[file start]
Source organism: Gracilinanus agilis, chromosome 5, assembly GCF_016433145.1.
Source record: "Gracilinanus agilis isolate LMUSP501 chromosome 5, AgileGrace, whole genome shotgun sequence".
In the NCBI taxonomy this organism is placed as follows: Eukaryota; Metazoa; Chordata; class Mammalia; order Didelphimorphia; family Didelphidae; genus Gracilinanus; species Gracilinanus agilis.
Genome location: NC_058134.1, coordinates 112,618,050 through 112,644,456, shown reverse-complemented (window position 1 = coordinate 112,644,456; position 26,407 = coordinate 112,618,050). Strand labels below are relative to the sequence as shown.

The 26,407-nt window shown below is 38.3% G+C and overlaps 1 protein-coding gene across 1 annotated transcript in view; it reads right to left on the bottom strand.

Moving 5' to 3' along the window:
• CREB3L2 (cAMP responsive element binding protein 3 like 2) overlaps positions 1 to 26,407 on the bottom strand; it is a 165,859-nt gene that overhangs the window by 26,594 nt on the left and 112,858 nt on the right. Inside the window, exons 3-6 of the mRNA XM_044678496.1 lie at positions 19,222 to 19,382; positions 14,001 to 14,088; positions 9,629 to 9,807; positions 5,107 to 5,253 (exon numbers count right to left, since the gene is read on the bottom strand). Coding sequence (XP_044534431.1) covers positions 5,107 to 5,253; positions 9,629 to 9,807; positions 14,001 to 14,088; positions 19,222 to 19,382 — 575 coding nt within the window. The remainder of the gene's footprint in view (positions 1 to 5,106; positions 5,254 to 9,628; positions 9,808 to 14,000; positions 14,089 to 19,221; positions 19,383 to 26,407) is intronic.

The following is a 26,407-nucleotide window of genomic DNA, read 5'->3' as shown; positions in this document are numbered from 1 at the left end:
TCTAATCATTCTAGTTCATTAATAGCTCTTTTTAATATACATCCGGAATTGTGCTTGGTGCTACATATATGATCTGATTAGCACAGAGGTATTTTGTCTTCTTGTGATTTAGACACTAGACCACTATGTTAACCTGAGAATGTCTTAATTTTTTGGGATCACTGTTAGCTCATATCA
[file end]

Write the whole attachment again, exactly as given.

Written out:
Source organism: Gracilinanus agilis, chromosome 5, assembly GCF_016433145.1.
Source record: "Gracilinanus agilis isolate LMUSP501 chromosome 5, AgileGrace, whole genome shotgun sequence".
In the NCBI taxonomy this organism is placed as follows: Eukaryota; Metazoa; Chordata; class Mammalia; order Didelphimorphia; family Didelphidae; genus Gracilinanus; species Gracilinanus agilis.
Genome location: NC_058134.1, coordinates 112,618,050 through 112,644,456, shown reverse-complemented (window position 1 = coordinate 112,644,456; position 26,407 = coordinate 112,618,050). Strand labels below are relative to the sequence as shown.

The 26,407-nt window shown below is 38.3% G+C and overlaps 1 protein-coding gene across 1 annotated transcript in view; it reads right to left on the bottom strand.

Moving 5' to 3' along the window:
• CREB3L2 (cAMP responsive element binding protein 3 like 2) overlaps positions 1 to 26,407 on the bottom strand; it is a 165,859-nt gene that overhangs the window by 26,594 nt on the left and 112,858 nt on the right. Inside the window, exons 3-6 of the mRNA XM_044678496.1 lie at positions 19,222 to 19,382; positions 14,001 to 14,088; positions 9,629 to 9,807; positions 5,107 to 5,253 (exon numbers count right to left, since the gene is read on the bottom strand). Coding sequence (XP_044534431.1) covers positions 5,107 to 5,253; positions 9,629 to 9,807; positions 14,001 to 14,088; positions 19,222 to 19,382 — 575 coding nt within the window. The remainder of the gene's footprint in view (positions 1 to 5,106; positions 5,254 to 9,628; positions 9,808 to 14,000; positions 14,089 to 19,221; positions 19,383 to 26,407) is intronic.

The following is a 26,407-nucleotide window of genomic DNA, read 5'->3' as shown; positions in this document are numbered from 1 at the left end:
TCTAATCATTCTAGTTCATTAATAGCTCTTTTTAATATACATCCGGAATTGTGCTTGGTGCTACATATATGATCTGATTAGCACAGAGGTATTTTGTCTTCTTGTGATTTAGACACTAGACCACTATGTTAACCTGAGAATGTCTTAATTTTTTGGGATCACTGTTAGCTCATATCA